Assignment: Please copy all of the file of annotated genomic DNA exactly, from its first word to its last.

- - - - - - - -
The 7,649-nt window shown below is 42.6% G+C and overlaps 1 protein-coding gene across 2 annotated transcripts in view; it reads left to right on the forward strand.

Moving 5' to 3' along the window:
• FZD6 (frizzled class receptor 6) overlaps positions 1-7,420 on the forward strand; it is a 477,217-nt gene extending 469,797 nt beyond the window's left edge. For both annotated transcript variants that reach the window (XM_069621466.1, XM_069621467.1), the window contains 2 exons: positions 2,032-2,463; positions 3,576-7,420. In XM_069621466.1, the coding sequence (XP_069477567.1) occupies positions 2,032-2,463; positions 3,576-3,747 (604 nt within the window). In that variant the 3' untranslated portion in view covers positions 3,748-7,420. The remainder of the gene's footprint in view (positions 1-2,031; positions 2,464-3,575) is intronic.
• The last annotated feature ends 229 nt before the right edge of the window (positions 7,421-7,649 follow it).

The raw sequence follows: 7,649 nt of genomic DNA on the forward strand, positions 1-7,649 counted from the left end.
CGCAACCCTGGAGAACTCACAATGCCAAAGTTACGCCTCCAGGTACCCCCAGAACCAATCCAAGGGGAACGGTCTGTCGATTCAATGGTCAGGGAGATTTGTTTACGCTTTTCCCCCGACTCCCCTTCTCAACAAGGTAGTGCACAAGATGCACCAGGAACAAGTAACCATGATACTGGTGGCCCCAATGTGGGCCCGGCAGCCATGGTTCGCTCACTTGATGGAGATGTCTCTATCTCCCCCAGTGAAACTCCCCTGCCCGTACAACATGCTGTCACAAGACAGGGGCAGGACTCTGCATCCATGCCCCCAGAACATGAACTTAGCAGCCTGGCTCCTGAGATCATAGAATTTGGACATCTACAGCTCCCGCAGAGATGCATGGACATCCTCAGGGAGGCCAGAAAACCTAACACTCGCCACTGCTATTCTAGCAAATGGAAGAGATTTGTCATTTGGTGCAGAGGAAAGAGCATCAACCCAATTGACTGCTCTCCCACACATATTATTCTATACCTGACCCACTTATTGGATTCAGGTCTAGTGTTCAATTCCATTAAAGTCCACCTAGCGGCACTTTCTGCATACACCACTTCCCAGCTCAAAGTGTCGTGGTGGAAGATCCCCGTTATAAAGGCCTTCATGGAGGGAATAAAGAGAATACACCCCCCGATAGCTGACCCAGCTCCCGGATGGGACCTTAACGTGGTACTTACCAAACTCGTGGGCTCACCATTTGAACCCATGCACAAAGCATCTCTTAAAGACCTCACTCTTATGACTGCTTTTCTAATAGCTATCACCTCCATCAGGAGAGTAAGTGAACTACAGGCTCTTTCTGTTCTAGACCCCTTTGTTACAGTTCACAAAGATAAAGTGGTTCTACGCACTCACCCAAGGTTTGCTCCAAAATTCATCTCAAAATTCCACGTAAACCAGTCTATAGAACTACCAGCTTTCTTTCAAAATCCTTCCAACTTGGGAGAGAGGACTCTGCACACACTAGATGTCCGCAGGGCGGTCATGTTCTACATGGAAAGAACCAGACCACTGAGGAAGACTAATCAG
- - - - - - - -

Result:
The 7,649-nt window shown below is 42.6% G+C and overlaps 1 protein-coding gene across 2 annotated transcripts in view; it reads left to right on the forward strand.

Moving 5' to 3' along the window:
• FZD6 (frizzled class receptor 6) overlaps positions 1-7,420 on the forward strand; it is a 477,217-nt gene extending 469,797 nt beyond the window's left edge. For both annotated transcript variants that reach the window (XM_069621466.1, XM_069621467.1), the window contains 2 exons: positions 2,032-2,463; positions 3,576-7,420. In XM_069621466.1, the coding sequence (XP_069477567.1) occupies positions 2,032-2,463; positions 3,576-3,747 (604 nt within the window). In that variant the 3' untranslated portion in view covers positions 3,748-7,420. The remainder of the gene's footprint in view (positions 1-2,031; positions 2,464-3,575) is intronic.
• The last annotated feature ends 229 nt before the right edge of the window (positions 7,421-7,649 follow it).

The raw sequence follows: 7,649 nt of genomic DNA on the forward strand, positions 1-7,649 counted from the left end.
CGCAACCCTGGAGAACTCACAATGCCAAAGTTACGCCTCCAGGTACCCCCAGAACCAATCCAAGGGGAACGGTCTGTCGATTCAATGGTCAGGGAGATTTGTTTACGCTTTTCCCCCGACTCCCCTTCTCAACAAGGTAGTGCACAAGATGCACCAGGAACAAGTAACCATGATACTGGTGGCCCCAATGTGGGCCCGGCAGCCATGGTTCGCTCACTTGATGGAGATGTCTCTATCTCCCCCAGTGAAACTCCCCTGCCCGTACAACATGCTGTCACAAGACAGGGGCAGGACTCTGCATCCATGCCCCCAGAACATGAACTTAGCAGCCTGGCTCCTGAGATCATAGAATTTGGACATCTACAGCTCCCGCAGAGATGCATGGACATCCTCAGGGAGGCCAGAAAACCTAACACTCGCCACTGCTATTCTAGCAAATGGAAGAGATTTGTCATTTGGTGCAGAGGAAAGAGCATCAACCCAATTGACTGCTCTCCCACACATATTATTCTATACCTGACCCACTTATTGGATTCAGGTCTAGTGTTCAATTCCATTAAAGTCCACCTAGCGGCACTTTCTGCATACACCACTTCCCAGCTCAAAGTGTCGTGGTGGAAGATCCCCGTTATAAAGGCCTTCATGGAGGGAATAAAGAGAATACACCCCCCGATAGCTGACCCAGCTCCCGGATGGGACCTTAACGTGGTACTTACCAAACTCGTGGGCTCACCATTTGAACCCATGCACAAAGCATCTCTTAAAGACCTCACTCTTATGACTGCTTTTCTAATAGCTATCACCTCCATCAGGAGAGTAAGTGAACTACAGGCTCTTTCTGTTCTAGACCCCTTTGTTACAGTTCACAAAGATAAAGTGGTTCTACGCACTCACCCAAGGTTTGCTCCAAAATTCATCTCAAAATTCCACGTAAACCAGTCTATAGAACTACCAGCTTTCTTTCAAAATCCTTCCAACTTGGGAGAGAGGACTCTGCACACACTAGATGTCCGCAGGGCGGTCATGTTCTACATGGAAAGAACCAGACCACTGAGGAAGACTAATCAG